24 January 2019

Is Agricultural Tenancy Reform on the way?

Just when we thought the pace of change in agricultural law and policy was fast enough, more change is on the horizon. It will deal with a matter notably absent from the issues addressed by the Agriculture Bill: reform of agricultural landlord and tenant law.

The Tenancy Reform Industry Group (TRIG) published a report and recommendations on the subject in October 2017. In view of intervening events, this feels like a rather long time ago.

TRIG drew together leading organisations including the NFU, TFA, RICS and CAAV. It made a series of clear recommendations. Most were unanimously supported by its constituent members. All were designed to modernise the tenanted sector, which accounts for around 40 per cent of farmland.

Only now – belatedly for many – has DEFRA minister George Eustace announced a consultation on tenancy reform. This will take place later this year, though it is not yet clear whether it will cover Wales as well as England.

The announcement has been widely welcomed, but what might reforms look like?

Assignable tenancies

One proposal (supported by TRIG) would give tenants the ability to assign their tenancy – to pass it on – with a fixed term. At present, Agricultural Holdings Act (AHA) tenancies with succession rights can only be passed on to a close relative on the death or retirement of the current tenant. The incoming tenant has to satisfy strict suitability tests.

Many have been critical of the restrictive nature of this succession regime. If the overall aim is to have land farmed by the person who can do that best, making tenancies assignable would seem to promote this. It would allow tenancies to be passed to a much wider class of people, and would also help farmers to step back if they would like to retire but have no-one that could succeed to the tenancy under the current law.

Reform of the law on succession

The kind of measure discussed above may sit alongside other reforms to the law on succession to AHA tenancies.

In particular, TRIG unanimously supported the introduction of an upper age limit for succession. This would promote the early handovers that advisers encourage but that prove difficult to achieve in practice. Some could, however, lose out if the existing tenant is close to the statutory retirement age and it is suggested that this measure might follow a period of notice to allow families to act.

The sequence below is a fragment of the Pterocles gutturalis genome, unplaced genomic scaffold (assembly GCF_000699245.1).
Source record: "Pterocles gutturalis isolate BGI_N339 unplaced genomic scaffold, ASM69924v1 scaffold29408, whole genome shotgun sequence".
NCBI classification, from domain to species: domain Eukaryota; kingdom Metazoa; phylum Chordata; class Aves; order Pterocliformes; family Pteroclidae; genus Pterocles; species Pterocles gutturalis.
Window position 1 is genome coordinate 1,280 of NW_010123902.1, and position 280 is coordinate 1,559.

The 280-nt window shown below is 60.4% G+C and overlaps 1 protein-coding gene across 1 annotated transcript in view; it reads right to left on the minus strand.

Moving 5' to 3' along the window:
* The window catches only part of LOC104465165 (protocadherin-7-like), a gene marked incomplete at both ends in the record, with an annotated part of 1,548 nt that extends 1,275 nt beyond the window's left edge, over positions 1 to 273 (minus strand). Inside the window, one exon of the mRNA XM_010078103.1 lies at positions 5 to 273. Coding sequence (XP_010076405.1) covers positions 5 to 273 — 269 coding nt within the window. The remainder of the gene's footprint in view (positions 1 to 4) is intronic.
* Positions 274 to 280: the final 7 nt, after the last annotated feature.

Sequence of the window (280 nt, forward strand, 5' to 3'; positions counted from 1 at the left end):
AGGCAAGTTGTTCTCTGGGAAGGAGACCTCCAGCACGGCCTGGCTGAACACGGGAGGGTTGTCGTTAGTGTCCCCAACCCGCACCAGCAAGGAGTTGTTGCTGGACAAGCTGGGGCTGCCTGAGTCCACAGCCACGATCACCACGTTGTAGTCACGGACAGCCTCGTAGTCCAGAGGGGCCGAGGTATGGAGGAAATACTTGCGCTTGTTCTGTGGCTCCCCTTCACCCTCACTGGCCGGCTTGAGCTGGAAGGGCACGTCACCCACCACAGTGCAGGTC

There was also strong support for modernising the suitability test which a prospective tenant has to satisfy. It is suggested that this could become a ‘Business Competency Test’ which would assess an applicant’s skills to farm the land commercially and in the most efficient and environmentally beneficial way.

Consent for diversification to be compulsory

The TFA has expressed concerns that tenants are at risk of being disadvantaged under the new system of paying farmers to deliver public goods in exchange for payments. We too have concerns here: tenants are required to use their land for agricultural purposes and cannot lawfully do otherwise. If they were to plant trees for example, or create a flood alleviation scheme, this non-agricultural use would amount to a breach of covenant which may entitle their landlord to seek possession. The TFA proposes that landlords be required to give consent.

With food production controversially missing from the list of ‘public goods’, perhaps it is inevitable that the legislation we presently have needs to be amended to level the playing field and allow landowners and tenants equally to use their land in environmentally beneficial but non-agricultural ways.

This could perhaps be made subject to allowing landlords to withhold consent, provided this is reasonable, which is common in a commercial context.

Conclusion

A date for the opening of the consultation has not yet been set – we expect a large number of responses. We do wonder, however, whether since TRIG has already spoken, the outcome may be fairly easy to predict. Quite when draft legislation could be brought forward and put before a rather preoccupied Parliament is a much harder question to answer.

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About the Author
Esther Stirling, Partner
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